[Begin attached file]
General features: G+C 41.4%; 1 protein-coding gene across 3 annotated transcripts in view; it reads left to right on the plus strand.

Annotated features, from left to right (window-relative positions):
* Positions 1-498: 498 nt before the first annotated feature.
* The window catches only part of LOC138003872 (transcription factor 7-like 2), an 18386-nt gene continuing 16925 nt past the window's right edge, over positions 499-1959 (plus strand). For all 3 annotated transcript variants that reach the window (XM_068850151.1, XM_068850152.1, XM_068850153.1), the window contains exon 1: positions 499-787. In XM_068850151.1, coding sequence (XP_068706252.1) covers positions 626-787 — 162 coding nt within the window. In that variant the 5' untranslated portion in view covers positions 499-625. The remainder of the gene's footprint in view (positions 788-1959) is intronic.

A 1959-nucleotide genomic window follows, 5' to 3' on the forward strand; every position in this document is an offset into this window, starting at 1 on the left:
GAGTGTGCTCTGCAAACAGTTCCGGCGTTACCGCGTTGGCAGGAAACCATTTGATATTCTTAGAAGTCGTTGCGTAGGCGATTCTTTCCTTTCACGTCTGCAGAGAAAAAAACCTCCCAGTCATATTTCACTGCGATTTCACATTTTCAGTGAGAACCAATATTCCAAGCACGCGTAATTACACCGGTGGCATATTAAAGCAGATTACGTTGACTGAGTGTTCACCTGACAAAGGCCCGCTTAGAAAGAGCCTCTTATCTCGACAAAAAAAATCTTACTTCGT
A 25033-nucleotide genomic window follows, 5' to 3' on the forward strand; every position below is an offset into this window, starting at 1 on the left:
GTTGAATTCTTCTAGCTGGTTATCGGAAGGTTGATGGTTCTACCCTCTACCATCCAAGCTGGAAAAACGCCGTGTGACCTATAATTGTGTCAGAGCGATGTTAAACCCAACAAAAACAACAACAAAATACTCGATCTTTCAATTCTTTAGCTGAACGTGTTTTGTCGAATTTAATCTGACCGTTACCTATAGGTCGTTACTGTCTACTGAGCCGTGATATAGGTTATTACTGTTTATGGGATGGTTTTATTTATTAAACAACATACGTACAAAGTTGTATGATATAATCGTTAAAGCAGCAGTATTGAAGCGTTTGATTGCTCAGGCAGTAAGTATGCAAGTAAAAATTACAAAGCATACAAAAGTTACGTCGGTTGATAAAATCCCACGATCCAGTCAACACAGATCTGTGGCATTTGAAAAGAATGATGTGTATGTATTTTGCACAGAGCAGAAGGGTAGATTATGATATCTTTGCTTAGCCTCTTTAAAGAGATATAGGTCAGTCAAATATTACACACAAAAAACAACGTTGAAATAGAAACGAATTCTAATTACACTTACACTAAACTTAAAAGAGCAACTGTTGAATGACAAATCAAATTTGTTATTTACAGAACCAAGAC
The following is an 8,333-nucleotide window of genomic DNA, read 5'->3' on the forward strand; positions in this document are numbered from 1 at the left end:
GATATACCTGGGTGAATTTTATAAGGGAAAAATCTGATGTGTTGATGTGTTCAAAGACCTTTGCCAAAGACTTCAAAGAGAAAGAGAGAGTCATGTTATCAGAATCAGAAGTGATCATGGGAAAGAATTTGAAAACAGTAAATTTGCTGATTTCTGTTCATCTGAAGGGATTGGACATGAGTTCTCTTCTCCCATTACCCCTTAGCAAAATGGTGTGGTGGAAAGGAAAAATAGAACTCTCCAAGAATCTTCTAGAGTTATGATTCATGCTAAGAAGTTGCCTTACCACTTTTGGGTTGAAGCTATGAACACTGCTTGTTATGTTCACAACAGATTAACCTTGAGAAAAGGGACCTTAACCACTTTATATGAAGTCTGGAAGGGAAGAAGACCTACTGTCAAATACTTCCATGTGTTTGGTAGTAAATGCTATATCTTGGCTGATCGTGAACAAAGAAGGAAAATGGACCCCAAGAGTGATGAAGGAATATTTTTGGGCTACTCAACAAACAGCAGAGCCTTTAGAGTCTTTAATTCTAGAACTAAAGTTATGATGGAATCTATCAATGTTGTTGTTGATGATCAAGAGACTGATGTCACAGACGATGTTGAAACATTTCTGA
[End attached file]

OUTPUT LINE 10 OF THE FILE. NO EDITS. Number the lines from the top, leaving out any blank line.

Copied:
GATATACCTGGGTGAATTTTATAAGGGAAAAATCTGATGTGTTGATGTGTTCAAAGACCTTTGCCAAAGACTTCAAAGAGAAAGAGAGAGTCATGTTATCAGAATCAGAAGTGATCATGGGAAAGAATTTGAAAACAGTAAATTTGCTGATTTCTGTTCATCTGAAGGGATTGGACATGAGTTCTCTTCTCCCATTACCCCTTAGCAAAATGGTGTGGTGGAAAGGAAAAATAGAACTCTCCAAGAATCTTCTAGAGTTATGATTCATGCTAAGAAGTTGCCTTACCACTTTTGGGTTGAAGCTATGAACACTGCTTGTTATGTTCACAACAGATTAACCTTGAGAAAAGGGACCTTAACCACTTTATATGAAGTCTGGAAGGGAAGAAGACCTACTGTCAAATACTTCCATGTGTTTGGTAGTAAATGCTATATCTTGGCTGATCGTGAACAAAGAAGGAAAATGGACCCCAAGAGTGATGAAGGAATATTTTTGGGCTACTCAACAAACAGCAGAGCCTTTAGAGTCTTTAATTCTAGAACTAAAGTTATGATGGAATCTATCAATGTTGTTGTTGATGATCAAGAGACTGATGTCACAGACGATGTTGAAACATTTCTGA